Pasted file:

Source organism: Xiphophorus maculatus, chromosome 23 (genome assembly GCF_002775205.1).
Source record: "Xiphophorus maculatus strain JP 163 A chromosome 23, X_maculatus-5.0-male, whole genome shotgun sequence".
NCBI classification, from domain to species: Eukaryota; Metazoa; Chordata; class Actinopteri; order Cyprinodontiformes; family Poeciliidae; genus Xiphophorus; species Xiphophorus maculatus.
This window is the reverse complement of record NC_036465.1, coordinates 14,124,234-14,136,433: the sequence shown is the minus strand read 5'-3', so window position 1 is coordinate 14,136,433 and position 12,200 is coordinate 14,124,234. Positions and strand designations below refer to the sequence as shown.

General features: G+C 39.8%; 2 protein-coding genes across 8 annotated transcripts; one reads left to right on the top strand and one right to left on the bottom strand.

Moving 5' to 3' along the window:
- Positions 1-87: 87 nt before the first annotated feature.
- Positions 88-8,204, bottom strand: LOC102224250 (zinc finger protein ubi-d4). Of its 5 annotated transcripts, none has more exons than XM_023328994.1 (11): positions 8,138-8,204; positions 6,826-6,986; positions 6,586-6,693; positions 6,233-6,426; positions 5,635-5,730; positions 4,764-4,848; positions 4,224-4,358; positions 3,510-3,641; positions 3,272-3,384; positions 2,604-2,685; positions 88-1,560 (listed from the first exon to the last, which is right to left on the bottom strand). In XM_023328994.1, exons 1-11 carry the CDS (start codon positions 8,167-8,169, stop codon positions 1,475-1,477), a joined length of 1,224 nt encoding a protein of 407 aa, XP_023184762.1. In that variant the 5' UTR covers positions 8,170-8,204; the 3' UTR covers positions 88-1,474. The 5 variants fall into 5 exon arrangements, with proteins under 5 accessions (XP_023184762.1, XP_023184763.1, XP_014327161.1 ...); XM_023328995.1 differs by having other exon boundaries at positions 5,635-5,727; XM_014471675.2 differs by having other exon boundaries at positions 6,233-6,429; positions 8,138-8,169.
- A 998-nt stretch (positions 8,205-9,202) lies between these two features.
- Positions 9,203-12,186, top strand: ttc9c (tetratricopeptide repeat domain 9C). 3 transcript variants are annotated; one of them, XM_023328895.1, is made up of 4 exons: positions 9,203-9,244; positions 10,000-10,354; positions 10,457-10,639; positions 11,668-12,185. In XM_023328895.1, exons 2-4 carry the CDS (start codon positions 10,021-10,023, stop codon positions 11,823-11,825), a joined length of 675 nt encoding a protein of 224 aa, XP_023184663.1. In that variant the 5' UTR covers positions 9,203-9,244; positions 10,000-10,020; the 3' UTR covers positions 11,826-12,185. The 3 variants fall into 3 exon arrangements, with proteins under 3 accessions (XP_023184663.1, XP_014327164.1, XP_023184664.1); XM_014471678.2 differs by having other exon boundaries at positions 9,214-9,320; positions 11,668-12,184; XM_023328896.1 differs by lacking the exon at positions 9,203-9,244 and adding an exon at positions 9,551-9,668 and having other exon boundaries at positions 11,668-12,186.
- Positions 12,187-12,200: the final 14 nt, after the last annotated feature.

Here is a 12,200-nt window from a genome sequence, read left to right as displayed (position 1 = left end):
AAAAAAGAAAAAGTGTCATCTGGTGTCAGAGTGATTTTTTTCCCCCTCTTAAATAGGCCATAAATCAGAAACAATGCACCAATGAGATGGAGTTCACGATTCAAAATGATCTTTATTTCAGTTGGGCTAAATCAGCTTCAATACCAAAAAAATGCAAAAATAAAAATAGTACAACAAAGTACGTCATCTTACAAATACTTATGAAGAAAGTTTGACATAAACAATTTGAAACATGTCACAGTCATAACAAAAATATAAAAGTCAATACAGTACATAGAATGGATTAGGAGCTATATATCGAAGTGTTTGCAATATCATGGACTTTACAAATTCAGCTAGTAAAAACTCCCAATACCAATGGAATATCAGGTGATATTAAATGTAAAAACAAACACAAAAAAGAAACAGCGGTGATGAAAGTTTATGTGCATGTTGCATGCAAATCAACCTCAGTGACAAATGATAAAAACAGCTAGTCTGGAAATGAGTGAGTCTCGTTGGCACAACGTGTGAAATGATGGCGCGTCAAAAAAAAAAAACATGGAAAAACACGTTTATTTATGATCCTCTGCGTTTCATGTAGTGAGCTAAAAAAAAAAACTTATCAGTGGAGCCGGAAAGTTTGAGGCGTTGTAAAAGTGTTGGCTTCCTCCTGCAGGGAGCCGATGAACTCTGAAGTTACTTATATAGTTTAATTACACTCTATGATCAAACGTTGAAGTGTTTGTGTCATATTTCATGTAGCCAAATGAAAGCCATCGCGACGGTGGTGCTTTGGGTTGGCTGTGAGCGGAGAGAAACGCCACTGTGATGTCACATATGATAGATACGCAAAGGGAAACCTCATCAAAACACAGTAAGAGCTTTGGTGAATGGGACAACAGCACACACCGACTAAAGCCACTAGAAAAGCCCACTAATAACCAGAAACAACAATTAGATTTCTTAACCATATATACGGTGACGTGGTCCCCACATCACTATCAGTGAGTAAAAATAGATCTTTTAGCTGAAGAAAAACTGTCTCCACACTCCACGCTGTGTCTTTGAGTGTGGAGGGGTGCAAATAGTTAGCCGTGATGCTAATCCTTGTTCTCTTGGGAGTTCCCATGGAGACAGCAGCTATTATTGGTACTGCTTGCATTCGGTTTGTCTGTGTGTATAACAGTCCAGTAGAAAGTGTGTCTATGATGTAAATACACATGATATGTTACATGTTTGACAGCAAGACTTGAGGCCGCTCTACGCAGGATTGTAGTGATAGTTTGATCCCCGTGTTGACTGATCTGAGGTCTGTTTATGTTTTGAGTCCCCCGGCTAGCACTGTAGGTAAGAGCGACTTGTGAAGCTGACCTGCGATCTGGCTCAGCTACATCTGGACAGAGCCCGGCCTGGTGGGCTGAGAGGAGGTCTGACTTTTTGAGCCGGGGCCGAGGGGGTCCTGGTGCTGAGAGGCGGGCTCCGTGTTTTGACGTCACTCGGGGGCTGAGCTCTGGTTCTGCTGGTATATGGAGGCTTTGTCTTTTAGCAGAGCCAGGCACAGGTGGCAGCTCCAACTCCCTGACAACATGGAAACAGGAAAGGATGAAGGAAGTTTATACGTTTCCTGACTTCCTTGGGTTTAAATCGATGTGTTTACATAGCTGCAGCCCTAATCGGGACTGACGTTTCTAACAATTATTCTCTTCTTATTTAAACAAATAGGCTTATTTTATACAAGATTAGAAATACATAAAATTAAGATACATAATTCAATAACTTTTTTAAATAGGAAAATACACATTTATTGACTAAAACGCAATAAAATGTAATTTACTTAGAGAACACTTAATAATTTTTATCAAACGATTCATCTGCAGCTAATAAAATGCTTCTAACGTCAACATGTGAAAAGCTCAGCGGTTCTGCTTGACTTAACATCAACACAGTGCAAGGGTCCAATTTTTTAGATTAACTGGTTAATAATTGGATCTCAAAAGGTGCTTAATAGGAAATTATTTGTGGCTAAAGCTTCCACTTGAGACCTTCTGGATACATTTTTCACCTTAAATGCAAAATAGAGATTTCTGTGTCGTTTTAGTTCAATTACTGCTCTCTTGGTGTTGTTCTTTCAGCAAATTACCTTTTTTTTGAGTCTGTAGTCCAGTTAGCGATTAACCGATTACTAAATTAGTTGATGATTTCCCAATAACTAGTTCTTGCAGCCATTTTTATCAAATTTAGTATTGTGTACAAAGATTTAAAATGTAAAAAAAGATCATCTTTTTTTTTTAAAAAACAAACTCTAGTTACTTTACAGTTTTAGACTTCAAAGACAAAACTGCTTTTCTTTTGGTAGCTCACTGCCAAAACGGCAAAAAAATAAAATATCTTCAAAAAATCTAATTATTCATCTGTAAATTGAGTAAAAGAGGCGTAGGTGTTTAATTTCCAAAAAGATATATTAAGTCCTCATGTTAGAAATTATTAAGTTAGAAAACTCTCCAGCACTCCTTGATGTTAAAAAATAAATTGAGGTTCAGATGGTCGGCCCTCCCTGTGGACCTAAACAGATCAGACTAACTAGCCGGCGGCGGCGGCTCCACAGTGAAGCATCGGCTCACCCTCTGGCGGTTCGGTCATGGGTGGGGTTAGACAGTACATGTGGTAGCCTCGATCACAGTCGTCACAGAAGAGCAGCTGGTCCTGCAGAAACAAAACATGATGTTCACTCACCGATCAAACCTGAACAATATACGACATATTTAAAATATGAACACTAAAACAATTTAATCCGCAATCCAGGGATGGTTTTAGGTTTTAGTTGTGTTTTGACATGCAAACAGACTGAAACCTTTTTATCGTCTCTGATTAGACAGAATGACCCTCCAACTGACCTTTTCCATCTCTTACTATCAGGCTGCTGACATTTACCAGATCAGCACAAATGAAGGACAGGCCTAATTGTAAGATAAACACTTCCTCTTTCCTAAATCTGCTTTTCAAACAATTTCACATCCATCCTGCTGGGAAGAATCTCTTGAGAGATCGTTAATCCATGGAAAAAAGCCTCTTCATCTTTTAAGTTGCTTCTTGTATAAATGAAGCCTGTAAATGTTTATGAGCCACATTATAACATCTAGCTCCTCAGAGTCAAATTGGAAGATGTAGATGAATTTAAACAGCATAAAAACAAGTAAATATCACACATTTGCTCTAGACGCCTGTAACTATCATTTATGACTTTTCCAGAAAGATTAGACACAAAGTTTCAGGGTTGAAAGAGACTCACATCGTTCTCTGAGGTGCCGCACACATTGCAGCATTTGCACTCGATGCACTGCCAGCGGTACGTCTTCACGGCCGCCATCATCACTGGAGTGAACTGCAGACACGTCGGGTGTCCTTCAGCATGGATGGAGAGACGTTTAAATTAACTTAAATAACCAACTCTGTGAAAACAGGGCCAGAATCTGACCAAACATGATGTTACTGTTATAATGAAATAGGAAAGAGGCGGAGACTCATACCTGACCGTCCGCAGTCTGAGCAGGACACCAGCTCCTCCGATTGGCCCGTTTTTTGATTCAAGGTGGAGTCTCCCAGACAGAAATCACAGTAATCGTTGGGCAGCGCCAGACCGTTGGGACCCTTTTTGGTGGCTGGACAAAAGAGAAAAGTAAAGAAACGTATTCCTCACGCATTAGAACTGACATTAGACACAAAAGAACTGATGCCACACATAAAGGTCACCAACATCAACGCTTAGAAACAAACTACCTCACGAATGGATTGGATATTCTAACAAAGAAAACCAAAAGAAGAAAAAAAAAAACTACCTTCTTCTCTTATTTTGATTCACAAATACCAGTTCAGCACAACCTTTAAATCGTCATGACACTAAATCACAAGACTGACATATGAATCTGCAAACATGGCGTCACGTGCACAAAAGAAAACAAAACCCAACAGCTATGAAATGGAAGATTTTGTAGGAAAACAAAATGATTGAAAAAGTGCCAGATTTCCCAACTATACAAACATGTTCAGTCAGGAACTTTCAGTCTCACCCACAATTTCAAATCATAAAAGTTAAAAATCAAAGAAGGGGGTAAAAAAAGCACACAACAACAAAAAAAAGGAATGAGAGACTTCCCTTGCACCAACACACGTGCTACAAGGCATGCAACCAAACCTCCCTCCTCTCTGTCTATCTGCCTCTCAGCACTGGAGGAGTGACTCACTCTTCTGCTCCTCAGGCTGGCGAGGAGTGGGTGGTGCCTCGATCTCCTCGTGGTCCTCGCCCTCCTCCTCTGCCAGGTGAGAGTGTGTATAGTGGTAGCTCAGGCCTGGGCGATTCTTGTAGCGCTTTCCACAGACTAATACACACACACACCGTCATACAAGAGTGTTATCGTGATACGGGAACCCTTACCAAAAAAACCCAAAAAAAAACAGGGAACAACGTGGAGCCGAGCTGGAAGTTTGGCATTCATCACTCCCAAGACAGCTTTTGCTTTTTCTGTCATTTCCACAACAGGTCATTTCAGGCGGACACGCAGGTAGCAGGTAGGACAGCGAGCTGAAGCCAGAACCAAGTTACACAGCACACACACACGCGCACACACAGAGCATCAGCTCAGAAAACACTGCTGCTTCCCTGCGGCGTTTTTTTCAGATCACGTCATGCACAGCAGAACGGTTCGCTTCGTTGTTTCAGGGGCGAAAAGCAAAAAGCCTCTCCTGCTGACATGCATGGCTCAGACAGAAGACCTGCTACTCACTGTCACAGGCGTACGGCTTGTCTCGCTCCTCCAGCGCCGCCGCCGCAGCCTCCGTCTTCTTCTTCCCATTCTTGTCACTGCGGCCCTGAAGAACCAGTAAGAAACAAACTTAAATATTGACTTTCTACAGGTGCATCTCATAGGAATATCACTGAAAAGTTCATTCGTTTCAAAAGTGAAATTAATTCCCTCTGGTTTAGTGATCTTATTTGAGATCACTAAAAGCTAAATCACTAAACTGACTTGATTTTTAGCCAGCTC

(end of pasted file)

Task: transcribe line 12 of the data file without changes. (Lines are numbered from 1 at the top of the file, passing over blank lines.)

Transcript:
Here is a 12,200-nt window from a genome sequence, read left to right as displayed (position 1 = left end):